But other member states worry that merely engaging in these types of exercises could divide the EU further, with some supporting a stronger defense policy to balance a weak NATO while others worry about alienating the United States further or are altogether opposed to the EU engaging in collective defense. Member states could start a process of discussion and deliberation among themselves—in other words a “strategic compass”—during Germany’s 2020 presidency of the Council of the EU. The goal would be to unite everyone behind a political and military interpretation of the union’s defense ambitions.
A high-level debate and military exercises are necessary to clarify the military and political implications of the EU’s new defense policy plans. And European countries should have these debates sooner rather than later since developing military capabilities takes years, sometimes decades.
The future defense relationship with a post-Brexit United Kingdom will certainly play a role in this evolution, and the 10-year anniversary of the Lancaster House Treaty in 2020 (which France would like to update and upgrade) will be a case in point with the deepening of security and defense cooperation between Paris and London. In order to integrate the United Kingdom in strategic deliberations and coordination, European governments might decide to set up a European Security Council. This body might make it easier and faster for member states to agree on common responses when they already agree in broad terms, and it could make it more difficult for reticent member states to disrupt EU foreign policy. As has been argued, however, it would not make Europeans more willing to act on foreign policy and defense matters if most governments do not want to, or bridge large disagreements between them. It might even risk dividing European countries further. Leading politicians in France and Germany have spoken out in favor of the idea, but the exact set-up—whether the council would be a formal institution or a more informal meeting format, who would be on it, how voting would work, and how the council would work with the EU institutions—remains unclear.
Overcoming the EU’s Leadership Crisis
The EU’s defense momentum did not develop in reaction to one single development. Rather, European leaders were incentivized to strengthen the EU’s defense capabilities because of a general sense of a heightened threat environment, with a revanchist Russia, more terrorist attacks on European soil, and the U.S. security guarantee thrown into question. This all-encompassing sense that the EU needed to get its act together allowed European countries to spring into action without having to necessarily agree on exactly what it was they were going to defend against.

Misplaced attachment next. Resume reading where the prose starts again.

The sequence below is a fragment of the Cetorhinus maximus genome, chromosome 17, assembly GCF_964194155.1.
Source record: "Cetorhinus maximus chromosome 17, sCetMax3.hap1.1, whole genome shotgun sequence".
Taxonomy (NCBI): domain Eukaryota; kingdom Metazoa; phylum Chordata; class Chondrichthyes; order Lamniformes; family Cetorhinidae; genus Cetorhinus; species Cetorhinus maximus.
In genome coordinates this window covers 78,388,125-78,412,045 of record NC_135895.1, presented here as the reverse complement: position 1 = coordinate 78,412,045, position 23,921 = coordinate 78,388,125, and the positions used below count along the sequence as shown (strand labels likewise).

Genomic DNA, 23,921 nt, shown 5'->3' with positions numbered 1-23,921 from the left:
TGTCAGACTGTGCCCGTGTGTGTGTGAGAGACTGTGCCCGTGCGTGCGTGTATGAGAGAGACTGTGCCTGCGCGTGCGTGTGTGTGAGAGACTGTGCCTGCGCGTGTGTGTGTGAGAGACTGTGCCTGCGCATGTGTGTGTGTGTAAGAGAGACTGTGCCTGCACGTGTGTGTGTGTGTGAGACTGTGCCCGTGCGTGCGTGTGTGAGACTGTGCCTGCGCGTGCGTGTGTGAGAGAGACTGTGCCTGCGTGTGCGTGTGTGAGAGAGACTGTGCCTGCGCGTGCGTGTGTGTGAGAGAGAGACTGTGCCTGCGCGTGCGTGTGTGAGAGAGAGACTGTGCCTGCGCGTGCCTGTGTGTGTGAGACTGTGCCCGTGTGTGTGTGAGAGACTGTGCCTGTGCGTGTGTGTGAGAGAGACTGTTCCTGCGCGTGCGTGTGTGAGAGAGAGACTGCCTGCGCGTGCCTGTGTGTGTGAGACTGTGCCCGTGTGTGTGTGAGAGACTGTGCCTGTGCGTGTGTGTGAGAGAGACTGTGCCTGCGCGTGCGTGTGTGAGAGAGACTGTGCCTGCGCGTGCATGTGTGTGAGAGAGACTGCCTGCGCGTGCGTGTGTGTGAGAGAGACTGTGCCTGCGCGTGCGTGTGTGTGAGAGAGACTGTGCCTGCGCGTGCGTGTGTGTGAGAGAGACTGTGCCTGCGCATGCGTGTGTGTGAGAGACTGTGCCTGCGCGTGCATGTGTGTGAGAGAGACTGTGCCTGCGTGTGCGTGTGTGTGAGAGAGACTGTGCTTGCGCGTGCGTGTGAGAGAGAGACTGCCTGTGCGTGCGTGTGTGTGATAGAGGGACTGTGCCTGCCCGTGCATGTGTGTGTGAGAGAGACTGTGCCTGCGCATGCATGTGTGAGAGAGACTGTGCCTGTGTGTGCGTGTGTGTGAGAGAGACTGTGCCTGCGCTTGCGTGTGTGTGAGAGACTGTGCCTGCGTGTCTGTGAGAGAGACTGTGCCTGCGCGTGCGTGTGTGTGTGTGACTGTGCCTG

The concept of “strategic autonomy” that was employed then by some to frame the EU’s defense efforts emphasized the risk of a United States that no longer comes to Europe’s aid: the union should strive not to be overly dependent on external actors. That concept has triggered opposition from those countries that are keen to do whatever it takes to keep the United States engaged in Europe, however, and different attempts to rebrand the idea have taken place. “Strategic sovereignty” stresses the EU’s ability to act, acknowledging that transnational threats cannot be addressed purely within the bounds of national sovereignty. The concept focuses on the Europeans’ legitimate ambitions to be sovereign strategic actors, without directly referring to their relationship with the United States. The proponents of strategic sovereignty attempt to soothe the concerns of those worried about a transatlantic uncoupling by emphasizing the goal to act “together when possible, alone if necessary.” But a concept cannot make up for a lack of strategic prioritizing, and deeper political issues need to be resolved.
The all-encompassing sense that the EU needed to get its act together allowed European countries to spring into action without having to necessarily agree on exactly what it was they were going to defend against.
For one, the EU’s leadership crisis has almost become a truism. The political situation in Germany, with an uncertain coalition government and a weakened chancellor, undermines the country’s leadership. What is more, German strategic thinking is stuck between the European reflex of the political classes and a deep strategic dependency on the transatlantic relationship. President Emmanuel Macron proposes leadership by France, anchored in the concept of European sovereignty and the need to respond to the predatory behavior of great powers. His vision and how he communicates it, however, are criticized by many, including in Germany, where France is perceived as an unhelpful disruptor. Meanwhile no other European power seems able—or willing—to provide the necessary leadership and vision to compensate for the weakening of the Franco-German couple.